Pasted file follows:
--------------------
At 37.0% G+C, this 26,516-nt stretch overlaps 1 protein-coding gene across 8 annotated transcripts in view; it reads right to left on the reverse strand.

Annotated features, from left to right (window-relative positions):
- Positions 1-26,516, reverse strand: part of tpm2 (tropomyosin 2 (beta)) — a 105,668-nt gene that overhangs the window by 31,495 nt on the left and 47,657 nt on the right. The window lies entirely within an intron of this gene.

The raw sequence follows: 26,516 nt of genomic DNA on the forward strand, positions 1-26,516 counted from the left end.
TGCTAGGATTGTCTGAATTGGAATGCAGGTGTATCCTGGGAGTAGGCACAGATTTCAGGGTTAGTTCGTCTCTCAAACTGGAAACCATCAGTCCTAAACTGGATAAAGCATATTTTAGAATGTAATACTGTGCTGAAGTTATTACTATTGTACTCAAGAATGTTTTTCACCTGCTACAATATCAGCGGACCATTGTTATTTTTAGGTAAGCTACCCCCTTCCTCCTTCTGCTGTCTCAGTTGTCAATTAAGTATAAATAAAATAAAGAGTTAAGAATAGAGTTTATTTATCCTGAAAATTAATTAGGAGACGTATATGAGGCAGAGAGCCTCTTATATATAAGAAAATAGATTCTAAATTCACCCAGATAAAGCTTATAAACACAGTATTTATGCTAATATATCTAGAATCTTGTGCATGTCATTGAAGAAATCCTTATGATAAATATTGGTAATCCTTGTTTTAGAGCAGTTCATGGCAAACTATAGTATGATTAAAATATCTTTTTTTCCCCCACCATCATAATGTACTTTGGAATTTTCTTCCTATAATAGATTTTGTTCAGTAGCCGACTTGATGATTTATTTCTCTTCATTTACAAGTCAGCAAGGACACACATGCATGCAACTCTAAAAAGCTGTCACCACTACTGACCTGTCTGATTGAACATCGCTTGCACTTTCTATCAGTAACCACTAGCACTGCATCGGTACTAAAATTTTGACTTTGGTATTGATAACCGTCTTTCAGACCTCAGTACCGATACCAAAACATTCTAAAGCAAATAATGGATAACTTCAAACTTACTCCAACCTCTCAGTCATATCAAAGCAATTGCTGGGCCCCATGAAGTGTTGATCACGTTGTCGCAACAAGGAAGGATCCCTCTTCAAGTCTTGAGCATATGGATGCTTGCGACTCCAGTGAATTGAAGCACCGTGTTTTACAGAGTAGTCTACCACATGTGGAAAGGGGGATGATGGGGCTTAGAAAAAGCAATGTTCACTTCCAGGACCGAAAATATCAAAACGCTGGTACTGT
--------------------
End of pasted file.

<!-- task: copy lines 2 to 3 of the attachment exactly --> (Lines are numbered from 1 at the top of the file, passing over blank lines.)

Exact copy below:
Annotated features, from left to right (window-relative positions):
- Positions 1-26,516, reverse strand: part of tpm2 (tropomyosin 2 (beta)) — a 105,668-nt gene that overhangs the window by 31,495 nt on the left and 47,657 nt on the right. The window lies entirely within an intron of this gene.